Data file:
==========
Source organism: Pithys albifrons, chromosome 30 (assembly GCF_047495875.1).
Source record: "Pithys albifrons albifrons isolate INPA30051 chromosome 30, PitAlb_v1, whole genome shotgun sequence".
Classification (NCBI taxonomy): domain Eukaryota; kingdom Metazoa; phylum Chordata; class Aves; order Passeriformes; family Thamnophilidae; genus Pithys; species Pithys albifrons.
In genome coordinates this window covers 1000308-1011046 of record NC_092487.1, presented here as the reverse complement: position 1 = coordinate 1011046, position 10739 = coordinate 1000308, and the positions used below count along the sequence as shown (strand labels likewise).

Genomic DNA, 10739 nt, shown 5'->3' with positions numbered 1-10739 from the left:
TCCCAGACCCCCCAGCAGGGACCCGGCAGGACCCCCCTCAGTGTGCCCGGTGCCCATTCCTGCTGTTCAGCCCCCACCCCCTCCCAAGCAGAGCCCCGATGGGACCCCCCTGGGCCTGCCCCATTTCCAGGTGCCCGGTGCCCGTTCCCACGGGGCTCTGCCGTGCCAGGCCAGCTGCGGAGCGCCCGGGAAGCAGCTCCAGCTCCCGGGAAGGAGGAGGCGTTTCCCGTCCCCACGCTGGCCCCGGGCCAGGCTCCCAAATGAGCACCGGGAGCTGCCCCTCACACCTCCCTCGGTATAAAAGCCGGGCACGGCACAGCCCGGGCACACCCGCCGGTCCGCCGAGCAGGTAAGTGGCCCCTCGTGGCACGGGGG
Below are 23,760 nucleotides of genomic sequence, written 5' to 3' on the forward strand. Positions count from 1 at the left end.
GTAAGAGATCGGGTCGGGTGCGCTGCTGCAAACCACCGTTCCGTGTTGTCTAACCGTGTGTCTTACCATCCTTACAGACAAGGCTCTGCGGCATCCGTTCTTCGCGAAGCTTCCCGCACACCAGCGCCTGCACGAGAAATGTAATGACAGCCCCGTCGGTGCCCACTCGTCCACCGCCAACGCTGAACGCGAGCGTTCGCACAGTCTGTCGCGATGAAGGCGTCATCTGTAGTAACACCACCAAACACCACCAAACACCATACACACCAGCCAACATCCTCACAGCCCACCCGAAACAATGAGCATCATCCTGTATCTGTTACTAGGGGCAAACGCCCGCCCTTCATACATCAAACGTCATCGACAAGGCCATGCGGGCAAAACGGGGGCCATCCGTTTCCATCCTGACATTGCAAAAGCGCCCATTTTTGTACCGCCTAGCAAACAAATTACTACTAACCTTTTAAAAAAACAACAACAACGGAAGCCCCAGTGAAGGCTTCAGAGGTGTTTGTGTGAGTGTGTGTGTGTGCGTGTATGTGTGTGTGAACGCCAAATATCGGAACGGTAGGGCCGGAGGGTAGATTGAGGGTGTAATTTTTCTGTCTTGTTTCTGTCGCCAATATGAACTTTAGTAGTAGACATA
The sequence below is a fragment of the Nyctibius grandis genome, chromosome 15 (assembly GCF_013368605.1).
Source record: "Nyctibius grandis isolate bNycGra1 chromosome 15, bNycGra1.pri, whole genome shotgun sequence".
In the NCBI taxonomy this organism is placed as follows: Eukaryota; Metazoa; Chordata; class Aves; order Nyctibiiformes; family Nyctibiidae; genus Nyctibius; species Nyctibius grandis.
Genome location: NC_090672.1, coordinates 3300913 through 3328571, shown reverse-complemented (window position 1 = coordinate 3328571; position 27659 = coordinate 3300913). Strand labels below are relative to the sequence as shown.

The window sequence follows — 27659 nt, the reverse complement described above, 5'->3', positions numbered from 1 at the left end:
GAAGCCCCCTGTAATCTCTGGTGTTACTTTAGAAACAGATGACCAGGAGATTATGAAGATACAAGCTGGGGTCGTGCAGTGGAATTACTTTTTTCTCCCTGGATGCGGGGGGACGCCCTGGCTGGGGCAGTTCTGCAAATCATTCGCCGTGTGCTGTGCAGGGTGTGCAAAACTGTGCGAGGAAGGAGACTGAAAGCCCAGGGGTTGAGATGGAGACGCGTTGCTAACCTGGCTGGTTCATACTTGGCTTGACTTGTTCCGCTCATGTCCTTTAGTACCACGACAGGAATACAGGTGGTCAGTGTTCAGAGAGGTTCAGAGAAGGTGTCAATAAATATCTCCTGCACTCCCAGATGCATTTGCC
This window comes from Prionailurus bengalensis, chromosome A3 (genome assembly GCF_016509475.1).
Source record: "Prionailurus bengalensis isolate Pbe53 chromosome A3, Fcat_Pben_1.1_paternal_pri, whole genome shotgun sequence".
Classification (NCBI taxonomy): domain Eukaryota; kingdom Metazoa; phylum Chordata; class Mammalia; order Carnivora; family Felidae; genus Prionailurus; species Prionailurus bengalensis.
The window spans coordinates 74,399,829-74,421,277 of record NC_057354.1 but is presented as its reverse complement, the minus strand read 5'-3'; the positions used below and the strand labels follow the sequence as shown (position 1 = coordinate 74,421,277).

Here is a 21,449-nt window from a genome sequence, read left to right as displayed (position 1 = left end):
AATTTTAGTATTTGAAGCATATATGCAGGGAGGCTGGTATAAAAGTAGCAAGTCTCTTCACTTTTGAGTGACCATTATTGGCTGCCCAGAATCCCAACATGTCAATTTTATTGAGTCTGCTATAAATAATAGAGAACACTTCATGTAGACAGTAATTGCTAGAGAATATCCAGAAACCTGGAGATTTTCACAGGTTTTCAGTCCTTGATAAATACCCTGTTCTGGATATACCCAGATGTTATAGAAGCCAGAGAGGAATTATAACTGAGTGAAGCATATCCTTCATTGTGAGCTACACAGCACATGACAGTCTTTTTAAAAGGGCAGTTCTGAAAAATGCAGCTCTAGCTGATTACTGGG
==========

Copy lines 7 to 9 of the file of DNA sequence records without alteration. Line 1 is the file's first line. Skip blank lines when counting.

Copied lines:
Below are 23,760 nucleotides of genomic sequence, written 5' to 3' on the forward strand. Positions count from 1 at the left end.
GTAAGAGATCGGGTCGGGTGCGCTGCTGCAAACCACCGTTCCGTGTTGTCTAACCGTGTGTCTTACCATCCTTACAGACAAGGCTCTGCGGCATCCGTTCTTCGCGAAGCTTCCCGCACACCAGCGCCTGCACGAGAAATGTAATGACAGCCCCGTCGGTGCCCACTCGTCCACCGCCAACGCTGAACGCGAGCGTTCGCACAGTCTGTCGCGATGAAGGCGTCATCTGTAGTAACACCACCAAACACCACCAAACACCATACACACCAGCCAACATCCTCACAGCCCACCCGAAACAATGAGCATCATCCTGTATCTGTTACTAGGGGCAAACGCCCGCCCTTCATACATCAAACGTCATCGACAAGGCCATGCGGGCAAAACGGGGGCCATCCGTTTCCATCCTGACATTGCAAAAGCGCCCATTTTTGTACCGCCTAGCAAACAAATTACTACTAACCTTTTAAAAAAACAACAACAACGGAAGCCCCAGTGAAGGCTTCAGAGGTGTTTGTGTGAGTGTGTGTGTGTGCGTGTATGTGTGTGTGAACGCCAAATATCGGAACGGTAGGGCCGGAGGGTAGATTGAGGGTGTAATTTTTCTGTCTTGTTTCTGTCGCCAATATGAACTTTAGTAGTAGACATA
The sequence below is a fragment of the Nyctibius grandis genome, chromosome 15 (assembly GCF_013368605.1).